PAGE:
My colleague Martin Bernheimer has an expression, which I sometimes quote: “It was one of those nights at the opera.” Well, Tuesday night was one of those nights in the orchestra hall—a great night. A night to remember.
I’m talking about the New York Philharmonic, guest-conducted by Semyon Bychkov, the Russian born in 1952. The program followed a standard and hard-to-beat progression: overture, concerto, symphony. The overture was a very good one. The concerto was a piano concerto by a great composer. The symphony was a great one.
Incidentally, the concert began with a piece in D minor and ended with one, too. Coincidence? Deliberate bookends? Probably a coincidence, but a nice one.
Anyway, I’ll wade in. First on the program was the Tragic Overture of Brahms, and it began perfectly—with perfect precision, I mean. That is reassuring in a concert. The overture continued precisely, too. It was taut and disciplined, yet there was freedom within that discipline. George Szell conducted the Tragic Overture (and other things) much the same way. From Bychkov et al., the music never sagged. Intensity was maintained. You were on the edge of your seat from first note to last, at least mentally.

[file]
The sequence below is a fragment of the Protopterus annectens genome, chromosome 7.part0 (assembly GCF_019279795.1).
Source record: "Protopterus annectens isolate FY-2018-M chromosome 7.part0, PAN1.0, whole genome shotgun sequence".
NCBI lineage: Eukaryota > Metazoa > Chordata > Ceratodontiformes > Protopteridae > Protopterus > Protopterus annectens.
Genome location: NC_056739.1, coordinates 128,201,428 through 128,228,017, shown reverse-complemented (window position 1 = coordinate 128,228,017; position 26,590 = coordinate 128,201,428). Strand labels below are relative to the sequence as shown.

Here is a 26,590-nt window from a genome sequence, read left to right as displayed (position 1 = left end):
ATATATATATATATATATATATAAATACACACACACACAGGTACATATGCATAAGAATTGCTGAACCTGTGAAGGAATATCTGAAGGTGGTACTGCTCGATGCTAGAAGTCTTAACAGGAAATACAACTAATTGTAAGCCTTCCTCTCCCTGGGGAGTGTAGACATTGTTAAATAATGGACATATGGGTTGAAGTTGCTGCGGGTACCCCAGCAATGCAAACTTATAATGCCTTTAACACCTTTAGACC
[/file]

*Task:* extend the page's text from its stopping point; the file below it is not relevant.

Problems? A few, I thought. The Tragic Overture, tragic as it is, includes some major-key music, which smiles. I would have liked more of a smile. Also, I would have liked a fatter, lusher, more Brahmsian sound at times. The Philharmonic’s sound was consistently on the severe side.
But that was all right, and Bychkov’s hand was never less than sure. The same is true of the Philharmonic’s playing, responding to that hand.